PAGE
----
I received these books free of charge, but all opinions are entirely my own and I was not required to post a positive review of these products.
If your child has an obsession, whether it be an animal, a hobby, a book, or a tv show, you should most certainly try to capitalize on that interest by incorporating it into your homeschool. One of the many beauties of the homeschooling lifestyle is the ability to go on rabbit trails, off the beaten path, by using anything and everything to make learning relevant and interesting.
Unit studies can easily be created from a simple collection of books. So, in the spirit of my son’s favorite show, Doctor Who, this collection of books that I’d like to introduce you to is a compilation that can take your child not only around the world, but through time as well.
History has always been one of my son’s favorite subjects, but I personally know several families who have children who hated studying history until they discovered Doctor Who. The Doctor and his friends showed these children how amazing the past really is.
Candlewick Press has always been one of my favorite publishers. Started by a Londoner in his spare bedroom in the 1970’s, Candlewick is not only one of those companies that you want to devour books from, but one of those companies that you truly feel good about supporting. They are independently owned by the employees, authors, and illustrators, and they have a staunch commitment to not publishing what we homeschoolers like to call twaddle.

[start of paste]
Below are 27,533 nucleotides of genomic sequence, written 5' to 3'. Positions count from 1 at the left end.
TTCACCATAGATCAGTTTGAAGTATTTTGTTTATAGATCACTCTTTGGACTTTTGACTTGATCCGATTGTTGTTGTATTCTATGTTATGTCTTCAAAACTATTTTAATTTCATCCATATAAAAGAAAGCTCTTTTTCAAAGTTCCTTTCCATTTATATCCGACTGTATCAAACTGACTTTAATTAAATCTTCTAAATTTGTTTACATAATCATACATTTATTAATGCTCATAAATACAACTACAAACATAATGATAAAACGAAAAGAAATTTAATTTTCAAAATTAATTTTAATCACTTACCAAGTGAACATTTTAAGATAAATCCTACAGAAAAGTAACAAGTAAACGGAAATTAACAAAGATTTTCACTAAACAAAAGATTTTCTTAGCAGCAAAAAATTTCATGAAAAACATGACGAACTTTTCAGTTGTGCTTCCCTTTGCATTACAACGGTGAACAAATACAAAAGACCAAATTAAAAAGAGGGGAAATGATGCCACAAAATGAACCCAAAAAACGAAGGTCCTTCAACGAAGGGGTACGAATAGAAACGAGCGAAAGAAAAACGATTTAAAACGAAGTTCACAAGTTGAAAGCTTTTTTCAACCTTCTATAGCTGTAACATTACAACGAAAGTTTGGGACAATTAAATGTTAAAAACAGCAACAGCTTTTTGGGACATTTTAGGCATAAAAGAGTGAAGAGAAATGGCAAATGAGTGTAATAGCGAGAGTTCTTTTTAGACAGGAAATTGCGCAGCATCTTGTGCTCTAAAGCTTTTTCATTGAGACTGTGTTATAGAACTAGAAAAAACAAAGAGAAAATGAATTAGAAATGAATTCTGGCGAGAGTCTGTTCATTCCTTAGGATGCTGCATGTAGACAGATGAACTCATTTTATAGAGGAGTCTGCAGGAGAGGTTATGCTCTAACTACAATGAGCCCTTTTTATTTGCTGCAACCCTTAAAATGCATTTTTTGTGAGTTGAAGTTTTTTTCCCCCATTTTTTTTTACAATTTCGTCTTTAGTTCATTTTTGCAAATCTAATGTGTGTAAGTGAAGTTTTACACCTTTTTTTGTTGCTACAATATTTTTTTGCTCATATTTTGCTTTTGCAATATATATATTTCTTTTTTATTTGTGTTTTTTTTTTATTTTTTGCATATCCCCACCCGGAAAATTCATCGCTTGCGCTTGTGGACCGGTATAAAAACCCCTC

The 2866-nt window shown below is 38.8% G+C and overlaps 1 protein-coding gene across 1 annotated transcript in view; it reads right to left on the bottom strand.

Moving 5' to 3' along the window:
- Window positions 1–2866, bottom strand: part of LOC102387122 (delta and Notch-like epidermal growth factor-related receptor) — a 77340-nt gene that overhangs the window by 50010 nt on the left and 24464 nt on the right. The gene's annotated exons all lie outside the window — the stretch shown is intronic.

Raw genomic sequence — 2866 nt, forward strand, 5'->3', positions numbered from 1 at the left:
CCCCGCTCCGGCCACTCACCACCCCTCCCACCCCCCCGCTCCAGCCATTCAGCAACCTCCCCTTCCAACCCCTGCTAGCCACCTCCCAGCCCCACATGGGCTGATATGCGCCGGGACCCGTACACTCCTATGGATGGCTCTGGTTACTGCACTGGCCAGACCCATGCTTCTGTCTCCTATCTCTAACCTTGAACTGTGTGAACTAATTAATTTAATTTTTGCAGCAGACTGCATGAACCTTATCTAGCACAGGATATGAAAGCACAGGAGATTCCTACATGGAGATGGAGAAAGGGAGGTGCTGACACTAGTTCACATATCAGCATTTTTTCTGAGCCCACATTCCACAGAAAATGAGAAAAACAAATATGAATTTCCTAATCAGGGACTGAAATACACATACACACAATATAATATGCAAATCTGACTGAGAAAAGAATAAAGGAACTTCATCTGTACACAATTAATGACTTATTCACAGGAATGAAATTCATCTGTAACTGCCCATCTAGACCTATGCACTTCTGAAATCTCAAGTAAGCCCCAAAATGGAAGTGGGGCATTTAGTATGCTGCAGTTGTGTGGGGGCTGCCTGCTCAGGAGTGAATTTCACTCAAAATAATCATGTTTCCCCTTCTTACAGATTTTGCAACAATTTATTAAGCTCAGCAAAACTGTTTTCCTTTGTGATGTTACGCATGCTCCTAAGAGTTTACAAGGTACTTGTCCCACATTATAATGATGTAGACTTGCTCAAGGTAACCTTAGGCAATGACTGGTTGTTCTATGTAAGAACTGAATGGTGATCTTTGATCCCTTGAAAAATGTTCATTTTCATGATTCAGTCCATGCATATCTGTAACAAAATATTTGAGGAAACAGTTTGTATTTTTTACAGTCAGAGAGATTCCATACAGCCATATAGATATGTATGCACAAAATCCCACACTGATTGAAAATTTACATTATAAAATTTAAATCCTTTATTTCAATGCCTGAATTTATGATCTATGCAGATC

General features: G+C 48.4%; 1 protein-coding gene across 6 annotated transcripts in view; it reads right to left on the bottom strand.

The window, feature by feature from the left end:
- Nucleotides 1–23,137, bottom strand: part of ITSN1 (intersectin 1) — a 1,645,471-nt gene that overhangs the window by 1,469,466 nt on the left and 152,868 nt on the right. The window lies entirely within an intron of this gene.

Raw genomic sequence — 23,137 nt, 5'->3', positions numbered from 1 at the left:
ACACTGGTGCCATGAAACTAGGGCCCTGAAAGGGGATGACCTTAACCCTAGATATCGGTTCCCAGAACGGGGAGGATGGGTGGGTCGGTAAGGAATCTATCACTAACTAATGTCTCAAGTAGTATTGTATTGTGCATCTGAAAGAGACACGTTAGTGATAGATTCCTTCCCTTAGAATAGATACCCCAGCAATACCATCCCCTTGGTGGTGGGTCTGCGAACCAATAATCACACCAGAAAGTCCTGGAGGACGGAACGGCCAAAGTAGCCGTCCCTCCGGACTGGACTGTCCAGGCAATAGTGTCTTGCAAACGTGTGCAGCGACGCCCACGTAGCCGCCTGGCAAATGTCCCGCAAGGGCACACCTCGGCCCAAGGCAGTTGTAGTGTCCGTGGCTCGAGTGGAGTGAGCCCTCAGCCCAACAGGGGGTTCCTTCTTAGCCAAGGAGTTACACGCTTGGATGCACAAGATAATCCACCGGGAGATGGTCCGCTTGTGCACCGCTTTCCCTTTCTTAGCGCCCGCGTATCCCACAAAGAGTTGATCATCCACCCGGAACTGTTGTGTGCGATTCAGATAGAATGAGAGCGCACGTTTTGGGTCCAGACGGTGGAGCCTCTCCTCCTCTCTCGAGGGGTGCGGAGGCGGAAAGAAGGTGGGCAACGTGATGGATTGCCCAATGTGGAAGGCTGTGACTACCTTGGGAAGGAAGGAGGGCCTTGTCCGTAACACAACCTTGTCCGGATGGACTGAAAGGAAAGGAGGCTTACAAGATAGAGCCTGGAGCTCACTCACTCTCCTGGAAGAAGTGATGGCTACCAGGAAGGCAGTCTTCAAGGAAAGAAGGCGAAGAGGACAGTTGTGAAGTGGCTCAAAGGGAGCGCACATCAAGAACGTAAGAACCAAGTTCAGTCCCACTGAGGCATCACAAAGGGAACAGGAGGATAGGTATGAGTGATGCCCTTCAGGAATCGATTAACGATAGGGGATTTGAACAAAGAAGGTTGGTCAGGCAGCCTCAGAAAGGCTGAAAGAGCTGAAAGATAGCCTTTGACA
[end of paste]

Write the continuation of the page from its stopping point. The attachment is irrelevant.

Who Do You Think You Are? Be a Family Tree Detective fromDan Waddell
Genealogy is a very big part of my life and Who Do You Think You Are? is one of MY favorite shows. This book is an adorable introduction to the process of tracing your roots. Almost every page has some sort of hands on activity, like lifting the flap, envelopes to open, maps to pull out.
There are lots of tips that can teach families how, where, and why to investigate.There is even a specialmini keepsake treasure book in the back. It is like two books in one.
The History of Money: From Bartering to Banking by Martin Jenkins
This book will take you an adventure of the history of currency. From shellstoclay tokens (even IOUs written on clay tablets!), precious metals, coins, and modern paper money. You’ll learn abouttaxes, interest, credit cards, exchange rates, inflation and so much more.This is a great book for math, history, economics and even logic.